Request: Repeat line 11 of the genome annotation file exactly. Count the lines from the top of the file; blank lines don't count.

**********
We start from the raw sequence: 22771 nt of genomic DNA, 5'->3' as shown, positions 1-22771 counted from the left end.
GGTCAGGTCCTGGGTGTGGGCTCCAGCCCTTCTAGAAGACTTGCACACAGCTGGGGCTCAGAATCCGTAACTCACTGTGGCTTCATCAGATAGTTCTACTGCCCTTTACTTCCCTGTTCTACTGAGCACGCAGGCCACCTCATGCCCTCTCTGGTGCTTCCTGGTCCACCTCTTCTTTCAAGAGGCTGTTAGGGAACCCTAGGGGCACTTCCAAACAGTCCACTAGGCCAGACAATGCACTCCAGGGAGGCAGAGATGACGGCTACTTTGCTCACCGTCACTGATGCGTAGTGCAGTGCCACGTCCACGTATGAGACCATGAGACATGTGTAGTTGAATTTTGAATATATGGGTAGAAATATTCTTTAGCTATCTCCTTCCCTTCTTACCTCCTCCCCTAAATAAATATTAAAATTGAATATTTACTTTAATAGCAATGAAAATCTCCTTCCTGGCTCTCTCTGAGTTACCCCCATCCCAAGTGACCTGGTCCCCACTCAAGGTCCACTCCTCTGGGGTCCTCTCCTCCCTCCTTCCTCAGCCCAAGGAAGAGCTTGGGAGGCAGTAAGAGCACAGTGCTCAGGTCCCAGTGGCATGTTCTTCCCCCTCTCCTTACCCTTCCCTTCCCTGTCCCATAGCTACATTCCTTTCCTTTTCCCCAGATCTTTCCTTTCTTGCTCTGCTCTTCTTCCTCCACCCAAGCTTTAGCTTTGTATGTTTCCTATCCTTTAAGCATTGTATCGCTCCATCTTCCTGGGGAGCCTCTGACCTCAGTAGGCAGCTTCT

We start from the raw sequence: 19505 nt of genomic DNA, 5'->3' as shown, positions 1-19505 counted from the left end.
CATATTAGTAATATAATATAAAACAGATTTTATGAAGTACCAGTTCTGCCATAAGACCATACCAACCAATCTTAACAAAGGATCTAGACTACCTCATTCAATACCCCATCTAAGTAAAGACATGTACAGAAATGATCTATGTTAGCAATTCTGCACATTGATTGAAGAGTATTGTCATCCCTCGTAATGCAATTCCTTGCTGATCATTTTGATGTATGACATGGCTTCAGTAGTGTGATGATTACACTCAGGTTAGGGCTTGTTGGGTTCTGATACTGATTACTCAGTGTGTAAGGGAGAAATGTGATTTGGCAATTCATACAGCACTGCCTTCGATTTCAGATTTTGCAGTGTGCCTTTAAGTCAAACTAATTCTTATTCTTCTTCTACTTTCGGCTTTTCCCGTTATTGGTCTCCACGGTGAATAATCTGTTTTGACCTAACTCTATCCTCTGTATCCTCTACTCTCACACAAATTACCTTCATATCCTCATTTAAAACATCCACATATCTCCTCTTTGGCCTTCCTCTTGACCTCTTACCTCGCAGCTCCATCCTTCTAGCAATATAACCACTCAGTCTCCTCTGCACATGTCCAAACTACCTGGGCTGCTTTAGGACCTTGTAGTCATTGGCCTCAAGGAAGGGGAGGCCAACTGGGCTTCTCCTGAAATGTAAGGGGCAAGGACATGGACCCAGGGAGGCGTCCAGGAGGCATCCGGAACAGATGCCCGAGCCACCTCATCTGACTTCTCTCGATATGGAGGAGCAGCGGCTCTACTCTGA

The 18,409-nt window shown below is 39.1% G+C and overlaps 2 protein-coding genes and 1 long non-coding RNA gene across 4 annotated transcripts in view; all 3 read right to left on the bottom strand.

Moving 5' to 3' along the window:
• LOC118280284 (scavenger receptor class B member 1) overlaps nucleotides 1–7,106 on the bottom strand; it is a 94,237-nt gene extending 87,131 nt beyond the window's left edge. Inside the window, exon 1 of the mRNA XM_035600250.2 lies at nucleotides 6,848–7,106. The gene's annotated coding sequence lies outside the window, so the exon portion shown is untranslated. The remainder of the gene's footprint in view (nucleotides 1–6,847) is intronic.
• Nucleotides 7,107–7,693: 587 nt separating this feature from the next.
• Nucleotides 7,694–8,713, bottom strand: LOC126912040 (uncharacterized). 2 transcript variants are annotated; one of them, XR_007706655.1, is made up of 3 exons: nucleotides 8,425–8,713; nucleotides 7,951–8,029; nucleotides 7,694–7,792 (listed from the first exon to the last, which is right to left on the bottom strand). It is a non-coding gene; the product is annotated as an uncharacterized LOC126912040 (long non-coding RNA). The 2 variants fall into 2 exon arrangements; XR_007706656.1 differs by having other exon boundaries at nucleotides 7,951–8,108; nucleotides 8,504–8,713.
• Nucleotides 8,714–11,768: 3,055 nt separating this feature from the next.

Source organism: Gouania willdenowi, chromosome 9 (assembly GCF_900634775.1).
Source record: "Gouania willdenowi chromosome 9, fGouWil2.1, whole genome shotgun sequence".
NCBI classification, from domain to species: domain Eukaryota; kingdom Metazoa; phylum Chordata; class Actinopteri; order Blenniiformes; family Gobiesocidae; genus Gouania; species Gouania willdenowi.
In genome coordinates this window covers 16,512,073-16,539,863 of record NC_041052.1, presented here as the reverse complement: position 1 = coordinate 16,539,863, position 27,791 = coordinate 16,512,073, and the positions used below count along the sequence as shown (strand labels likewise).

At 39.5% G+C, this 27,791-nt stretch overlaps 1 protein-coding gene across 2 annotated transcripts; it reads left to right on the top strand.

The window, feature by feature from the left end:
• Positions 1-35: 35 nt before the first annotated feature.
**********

Source organism: Gouania willdenowi, chromosome 9 (assembly GCF_900634775.1).